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There are few things that would get old-school gamers excited like the prospect of a modern, immersive, VR adaptation of an arcade classic, combining the old and new.

What’s more, there are few games of the golden age of gaming as iconic as Galaga, the 1981 fixed shooter with perhaps the best intro music of all time.

So, we now have Galaga Fever, which finally landed on these British shores in the late summer, as part of its Bandai Namco-enabled VR world tour, which includes a sole U.S. location in Irvine, CA.

Question is, does it deliver the thrills of the standing cabinets of old?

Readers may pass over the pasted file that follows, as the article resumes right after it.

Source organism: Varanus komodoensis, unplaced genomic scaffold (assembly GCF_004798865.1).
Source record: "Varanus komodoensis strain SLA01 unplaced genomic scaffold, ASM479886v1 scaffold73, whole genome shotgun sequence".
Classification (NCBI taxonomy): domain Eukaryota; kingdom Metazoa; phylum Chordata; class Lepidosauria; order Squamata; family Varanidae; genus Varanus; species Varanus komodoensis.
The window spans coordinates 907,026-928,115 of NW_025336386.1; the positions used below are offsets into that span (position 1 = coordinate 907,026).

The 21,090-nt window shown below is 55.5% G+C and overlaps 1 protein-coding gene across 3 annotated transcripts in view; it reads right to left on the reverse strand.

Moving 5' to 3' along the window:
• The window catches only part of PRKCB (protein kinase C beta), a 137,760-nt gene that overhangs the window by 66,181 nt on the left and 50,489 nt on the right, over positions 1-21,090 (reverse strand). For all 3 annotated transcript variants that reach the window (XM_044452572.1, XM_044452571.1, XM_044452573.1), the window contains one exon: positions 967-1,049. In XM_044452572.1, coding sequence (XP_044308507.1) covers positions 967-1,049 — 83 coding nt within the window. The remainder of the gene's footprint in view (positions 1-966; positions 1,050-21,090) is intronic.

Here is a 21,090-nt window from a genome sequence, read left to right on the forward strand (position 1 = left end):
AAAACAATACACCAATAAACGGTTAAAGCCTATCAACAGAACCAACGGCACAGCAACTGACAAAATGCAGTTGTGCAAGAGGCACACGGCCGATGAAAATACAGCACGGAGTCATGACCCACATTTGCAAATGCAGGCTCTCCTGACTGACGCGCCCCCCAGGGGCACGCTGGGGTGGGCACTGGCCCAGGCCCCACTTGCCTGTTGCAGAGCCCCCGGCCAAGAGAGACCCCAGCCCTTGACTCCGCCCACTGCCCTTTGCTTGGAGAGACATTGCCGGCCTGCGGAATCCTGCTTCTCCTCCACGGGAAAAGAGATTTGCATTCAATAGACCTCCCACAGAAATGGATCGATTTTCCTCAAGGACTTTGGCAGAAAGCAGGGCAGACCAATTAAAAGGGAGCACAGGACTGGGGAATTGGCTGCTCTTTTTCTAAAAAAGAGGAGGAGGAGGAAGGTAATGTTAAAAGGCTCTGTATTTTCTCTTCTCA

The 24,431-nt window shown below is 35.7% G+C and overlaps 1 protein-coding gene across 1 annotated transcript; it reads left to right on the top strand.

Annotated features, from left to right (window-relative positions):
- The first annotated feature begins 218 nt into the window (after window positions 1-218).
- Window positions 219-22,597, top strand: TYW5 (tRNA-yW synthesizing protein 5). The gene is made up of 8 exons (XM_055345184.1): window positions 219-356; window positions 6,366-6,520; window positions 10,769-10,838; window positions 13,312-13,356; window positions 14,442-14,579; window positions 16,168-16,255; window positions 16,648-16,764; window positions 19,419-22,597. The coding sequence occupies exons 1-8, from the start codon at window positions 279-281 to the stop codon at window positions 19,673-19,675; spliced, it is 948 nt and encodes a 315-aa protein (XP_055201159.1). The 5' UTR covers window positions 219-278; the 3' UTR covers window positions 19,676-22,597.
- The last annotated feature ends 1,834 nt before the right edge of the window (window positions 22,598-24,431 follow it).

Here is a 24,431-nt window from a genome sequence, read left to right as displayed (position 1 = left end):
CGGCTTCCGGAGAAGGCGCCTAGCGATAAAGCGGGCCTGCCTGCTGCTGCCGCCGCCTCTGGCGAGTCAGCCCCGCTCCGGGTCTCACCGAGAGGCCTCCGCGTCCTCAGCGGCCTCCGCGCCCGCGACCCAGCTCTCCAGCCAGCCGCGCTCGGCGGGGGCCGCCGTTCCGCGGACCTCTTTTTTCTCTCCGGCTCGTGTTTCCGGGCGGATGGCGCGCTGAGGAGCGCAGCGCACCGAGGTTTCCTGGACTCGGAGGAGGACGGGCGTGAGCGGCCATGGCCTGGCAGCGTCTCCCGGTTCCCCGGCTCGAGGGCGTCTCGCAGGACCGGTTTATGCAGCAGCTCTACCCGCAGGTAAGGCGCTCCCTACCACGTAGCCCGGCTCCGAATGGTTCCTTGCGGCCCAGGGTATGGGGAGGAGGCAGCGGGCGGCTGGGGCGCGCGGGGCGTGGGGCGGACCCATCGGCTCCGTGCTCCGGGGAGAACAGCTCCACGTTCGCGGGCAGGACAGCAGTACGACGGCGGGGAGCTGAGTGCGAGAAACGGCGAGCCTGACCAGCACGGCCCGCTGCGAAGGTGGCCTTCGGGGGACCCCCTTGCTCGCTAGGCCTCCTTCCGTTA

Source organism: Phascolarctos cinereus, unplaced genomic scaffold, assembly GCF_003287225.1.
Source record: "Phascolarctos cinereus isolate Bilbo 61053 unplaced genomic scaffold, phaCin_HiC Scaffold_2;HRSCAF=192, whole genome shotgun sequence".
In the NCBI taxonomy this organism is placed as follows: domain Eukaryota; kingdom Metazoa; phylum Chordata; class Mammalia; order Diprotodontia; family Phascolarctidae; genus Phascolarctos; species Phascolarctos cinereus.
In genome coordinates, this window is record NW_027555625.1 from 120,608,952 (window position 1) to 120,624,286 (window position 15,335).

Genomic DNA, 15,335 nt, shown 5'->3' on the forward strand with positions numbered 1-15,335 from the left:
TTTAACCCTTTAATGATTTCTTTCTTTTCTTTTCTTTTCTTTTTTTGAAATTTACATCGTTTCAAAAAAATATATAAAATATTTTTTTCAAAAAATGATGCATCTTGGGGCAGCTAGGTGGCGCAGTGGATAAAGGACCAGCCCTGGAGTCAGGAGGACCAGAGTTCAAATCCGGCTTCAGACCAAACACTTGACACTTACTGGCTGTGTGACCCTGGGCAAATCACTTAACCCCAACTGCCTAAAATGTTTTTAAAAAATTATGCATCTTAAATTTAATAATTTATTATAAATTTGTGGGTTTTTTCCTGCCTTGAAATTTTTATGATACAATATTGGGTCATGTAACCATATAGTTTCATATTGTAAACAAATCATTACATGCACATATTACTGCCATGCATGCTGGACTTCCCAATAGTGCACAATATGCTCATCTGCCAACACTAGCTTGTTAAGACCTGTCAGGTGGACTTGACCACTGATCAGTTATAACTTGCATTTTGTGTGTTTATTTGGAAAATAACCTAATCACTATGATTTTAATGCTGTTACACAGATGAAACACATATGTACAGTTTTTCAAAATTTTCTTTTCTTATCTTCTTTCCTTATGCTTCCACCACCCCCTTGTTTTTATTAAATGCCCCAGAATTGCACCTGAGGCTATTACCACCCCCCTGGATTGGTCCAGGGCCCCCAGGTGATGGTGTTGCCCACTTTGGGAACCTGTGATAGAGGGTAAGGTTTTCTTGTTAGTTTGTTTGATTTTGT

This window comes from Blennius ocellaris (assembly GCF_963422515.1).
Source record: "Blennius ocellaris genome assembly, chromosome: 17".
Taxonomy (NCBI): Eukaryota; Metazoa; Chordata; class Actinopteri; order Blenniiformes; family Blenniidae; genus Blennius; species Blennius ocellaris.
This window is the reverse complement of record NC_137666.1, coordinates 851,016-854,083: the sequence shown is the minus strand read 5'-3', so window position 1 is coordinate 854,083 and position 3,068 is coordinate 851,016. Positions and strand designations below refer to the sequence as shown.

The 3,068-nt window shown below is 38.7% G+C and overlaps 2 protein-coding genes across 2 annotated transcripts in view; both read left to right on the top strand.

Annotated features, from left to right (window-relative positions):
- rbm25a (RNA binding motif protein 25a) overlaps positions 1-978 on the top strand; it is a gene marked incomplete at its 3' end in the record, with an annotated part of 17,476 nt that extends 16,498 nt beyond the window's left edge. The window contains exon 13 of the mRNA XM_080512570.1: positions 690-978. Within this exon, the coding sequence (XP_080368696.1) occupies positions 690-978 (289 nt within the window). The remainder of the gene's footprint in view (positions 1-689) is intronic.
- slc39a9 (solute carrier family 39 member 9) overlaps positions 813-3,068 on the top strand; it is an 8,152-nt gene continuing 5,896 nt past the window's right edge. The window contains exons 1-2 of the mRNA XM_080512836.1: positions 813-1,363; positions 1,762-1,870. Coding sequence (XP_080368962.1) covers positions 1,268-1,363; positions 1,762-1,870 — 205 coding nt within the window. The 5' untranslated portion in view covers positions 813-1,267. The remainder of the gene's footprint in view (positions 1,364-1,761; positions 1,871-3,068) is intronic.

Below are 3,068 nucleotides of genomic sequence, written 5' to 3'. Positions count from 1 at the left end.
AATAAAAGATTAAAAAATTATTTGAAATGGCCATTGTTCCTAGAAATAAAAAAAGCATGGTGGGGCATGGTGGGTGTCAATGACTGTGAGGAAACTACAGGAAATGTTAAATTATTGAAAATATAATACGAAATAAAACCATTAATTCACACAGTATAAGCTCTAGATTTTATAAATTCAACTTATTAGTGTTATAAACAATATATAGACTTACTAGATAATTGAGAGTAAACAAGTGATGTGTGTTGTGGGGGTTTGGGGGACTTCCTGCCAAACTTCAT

Yeah, about that.

The global VR Zone rollout

As I explained in my (gasp) first-ever article for Forbes.com, Bandai Namco has partnered with Hollywood Bowl–the U.K.’s chain of 60 ten-pin bowling alleys–to operate its two VR Zone Portals in London and Leeds. Much like their international equivalents, these cycle through several HTC Vive-supported VR experiences, though both permanently host the superb (if limited) Mario Kart VR across each of its sites.

Early demonstrations at the entertaining, arcade-driven Hollywood Bowl in Leeds included the confusing, claustrophobic and balloon-fetishistic Panic Cube and the wonderfully entertaining, Da Vinci-meets-Hyrule-esque Winged Bicycle. Recently, they were changed out for something different, and Galaga Fever was one of them.